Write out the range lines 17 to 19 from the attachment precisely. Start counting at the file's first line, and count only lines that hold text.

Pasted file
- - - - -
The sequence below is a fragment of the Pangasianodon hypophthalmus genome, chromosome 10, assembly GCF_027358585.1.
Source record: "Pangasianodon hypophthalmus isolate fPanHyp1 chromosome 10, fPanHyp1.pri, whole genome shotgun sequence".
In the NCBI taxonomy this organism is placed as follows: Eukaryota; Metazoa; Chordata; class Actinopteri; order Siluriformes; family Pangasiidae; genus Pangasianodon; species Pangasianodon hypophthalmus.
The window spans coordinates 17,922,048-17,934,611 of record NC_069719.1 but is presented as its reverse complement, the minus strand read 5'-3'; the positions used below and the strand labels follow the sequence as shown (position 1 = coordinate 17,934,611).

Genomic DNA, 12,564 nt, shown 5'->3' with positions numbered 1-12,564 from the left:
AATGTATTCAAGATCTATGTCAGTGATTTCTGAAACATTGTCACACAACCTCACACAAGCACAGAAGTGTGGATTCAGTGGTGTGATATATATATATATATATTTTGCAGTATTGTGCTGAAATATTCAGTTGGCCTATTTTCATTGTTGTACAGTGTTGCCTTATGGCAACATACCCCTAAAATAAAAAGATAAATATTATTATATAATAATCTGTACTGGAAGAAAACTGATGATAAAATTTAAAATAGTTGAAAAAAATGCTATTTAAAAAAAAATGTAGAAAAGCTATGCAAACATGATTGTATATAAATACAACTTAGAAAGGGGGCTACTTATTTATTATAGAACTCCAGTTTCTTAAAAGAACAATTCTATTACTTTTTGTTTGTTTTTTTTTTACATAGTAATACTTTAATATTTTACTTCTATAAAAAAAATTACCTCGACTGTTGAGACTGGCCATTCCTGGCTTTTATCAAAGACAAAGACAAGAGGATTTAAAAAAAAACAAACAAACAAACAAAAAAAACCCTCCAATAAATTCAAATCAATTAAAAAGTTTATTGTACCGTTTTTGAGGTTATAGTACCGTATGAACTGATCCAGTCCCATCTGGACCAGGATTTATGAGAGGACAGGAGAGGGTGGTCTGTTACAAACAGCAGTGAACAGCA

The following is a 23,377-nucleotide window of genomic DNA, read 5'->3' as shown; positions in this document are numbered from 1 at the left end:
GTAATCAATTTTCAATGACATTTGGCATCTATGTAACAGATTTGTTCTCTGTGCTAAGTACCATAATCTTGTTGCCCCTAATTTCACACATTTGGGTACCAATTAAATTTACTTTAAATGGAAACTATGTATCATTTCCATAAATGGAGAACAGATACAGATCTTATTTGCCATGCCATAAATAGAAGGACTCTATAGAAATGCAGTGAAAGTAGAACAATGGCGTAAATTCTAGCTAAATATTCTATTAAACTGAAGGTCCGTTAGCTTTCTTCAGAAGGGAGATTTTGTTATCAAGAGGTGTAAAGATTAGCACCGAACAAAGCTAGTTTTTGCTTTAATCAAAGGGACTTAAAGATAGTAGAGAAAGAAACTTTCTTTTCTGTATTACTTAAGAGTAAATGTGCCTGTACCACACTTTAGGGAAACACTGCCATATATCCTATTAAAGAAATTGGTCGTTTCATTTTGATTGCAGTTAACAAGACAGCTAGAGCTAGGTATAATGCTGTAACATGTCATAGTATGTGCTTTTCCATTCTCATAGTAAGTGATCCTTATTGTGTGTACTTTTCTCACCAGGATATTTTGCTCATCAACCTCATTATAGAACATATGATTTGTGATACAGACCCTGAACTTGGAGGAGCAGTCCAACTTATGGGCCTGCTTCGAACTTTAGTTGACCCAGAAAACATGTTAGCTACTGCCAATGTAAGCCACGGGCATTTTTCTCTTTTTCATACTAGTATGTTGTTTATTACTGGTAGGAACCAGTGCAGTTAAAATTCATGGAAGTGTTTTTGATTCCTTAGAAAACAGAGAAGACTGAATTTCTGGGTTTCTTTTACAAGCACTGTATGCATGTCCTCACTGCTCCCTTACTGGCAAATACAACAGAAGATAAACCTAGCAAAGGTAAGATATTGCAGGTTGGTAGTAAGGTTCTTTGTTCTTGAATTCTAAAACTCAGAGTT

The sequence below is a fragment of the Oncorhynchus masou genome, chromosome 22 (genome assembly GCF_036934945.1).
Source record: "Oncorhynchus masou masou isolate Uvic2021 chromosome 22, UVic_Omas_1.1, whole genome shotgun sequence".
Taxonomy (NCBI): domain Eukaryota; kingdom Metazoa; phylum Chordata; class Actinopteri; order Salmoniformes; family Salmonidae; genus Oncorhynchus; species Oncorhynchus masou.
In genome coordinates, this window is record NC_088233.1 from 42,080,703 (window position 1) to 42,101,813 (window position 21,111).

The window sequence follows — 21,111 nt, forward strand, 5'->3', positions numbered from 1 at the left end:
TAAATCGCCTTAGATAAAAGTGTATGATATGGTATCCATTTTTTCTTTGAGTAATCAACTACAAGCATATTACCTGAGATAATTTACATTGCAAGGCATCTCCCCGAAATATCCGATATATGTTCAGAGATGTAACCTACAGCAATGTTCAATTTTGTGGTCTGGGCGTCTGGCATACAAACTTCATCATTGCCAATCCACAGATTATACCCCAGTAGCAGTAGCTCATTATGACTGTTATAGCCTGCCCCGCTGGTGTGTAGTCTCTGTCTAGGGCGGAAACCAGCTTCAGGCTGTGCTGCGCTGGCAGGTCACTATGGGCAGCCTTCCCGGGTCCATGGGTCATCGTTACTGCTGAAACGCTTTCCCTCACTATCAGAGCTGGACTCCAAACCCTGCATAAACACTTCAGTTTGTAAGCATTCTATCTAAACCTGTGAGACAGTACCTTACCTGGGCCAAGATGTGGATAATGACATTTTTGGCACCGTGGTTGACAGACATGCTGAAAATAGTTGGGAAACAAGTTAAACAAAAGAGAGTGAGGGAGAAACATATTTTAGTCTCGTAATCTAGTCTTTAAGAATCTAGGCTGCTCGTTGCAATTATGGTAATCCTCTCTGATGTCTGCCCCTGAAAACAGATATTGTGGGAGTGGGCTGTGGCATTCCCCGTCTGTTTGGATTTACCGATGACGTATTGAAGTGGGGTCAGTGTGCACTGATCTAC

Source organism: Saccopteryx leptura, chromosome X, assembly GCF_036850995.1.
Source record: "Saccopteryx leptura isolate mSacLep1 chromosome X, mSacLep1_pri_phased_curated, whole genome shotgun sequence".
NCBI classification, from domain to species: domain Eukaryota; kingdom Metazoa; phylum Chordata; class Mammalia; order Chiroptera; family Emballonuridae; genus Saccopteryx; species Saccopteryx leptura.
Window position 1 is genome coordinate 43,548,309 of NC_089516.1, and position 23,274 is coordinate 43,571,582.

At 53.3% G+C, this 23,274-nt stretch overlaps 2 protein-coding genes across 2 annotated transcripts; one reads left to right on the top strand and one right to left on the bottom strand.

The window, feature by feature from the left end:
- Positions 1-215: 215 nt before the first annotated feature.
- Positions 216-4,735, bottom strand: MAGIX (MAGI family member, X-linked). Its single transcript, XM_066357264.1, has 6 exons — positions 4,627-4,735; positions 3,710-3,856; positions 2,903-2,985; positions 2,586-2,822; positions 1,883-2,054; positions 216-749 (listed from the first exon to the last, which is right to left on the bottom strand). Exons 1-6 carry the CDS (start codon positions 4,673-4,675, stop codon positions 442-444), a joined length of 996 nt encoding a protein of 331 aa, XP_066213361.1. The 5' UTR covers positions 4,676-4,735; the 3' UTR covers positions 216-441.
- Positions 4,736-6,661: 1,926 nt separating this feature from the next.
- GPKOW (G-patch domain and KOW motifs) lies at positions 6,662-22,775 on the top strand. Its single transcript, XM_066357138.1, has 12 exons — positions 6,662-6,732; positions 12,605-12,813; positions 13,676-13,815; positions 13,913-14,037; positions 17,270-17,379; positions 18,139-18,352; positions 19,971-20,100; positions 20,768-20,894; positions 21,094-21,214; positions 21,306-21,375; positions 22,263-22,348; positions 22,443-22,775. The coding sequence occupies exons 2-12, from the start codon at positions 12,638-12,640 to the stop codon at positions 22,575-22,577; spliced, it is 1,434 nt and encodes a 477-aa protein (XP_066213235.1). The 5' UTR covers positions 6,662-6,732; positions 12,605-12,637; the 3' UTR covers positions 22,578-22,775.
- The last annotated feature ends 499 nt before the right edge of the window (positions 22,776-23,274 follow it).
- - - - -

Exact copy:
NCBI classification, from domain to species: domain Eukaryota; kingdom Metazoa; phylum Chordata; class Mammalia; order Chiroptera; family Emballonuridae; genus Saccopteryx; species Saccopteryx leptura.
Window position 1 is genome coordinate 43,548,309 of NC_089516.1, and position 23,274 is coordinate 43,571,582.

At 53.3% G+C, this 23,274-nt stretch overlaps 2 protein-coding genes across 2 annotated transcripts; one reads left to right on the top strand and one right to left on the bottom strand.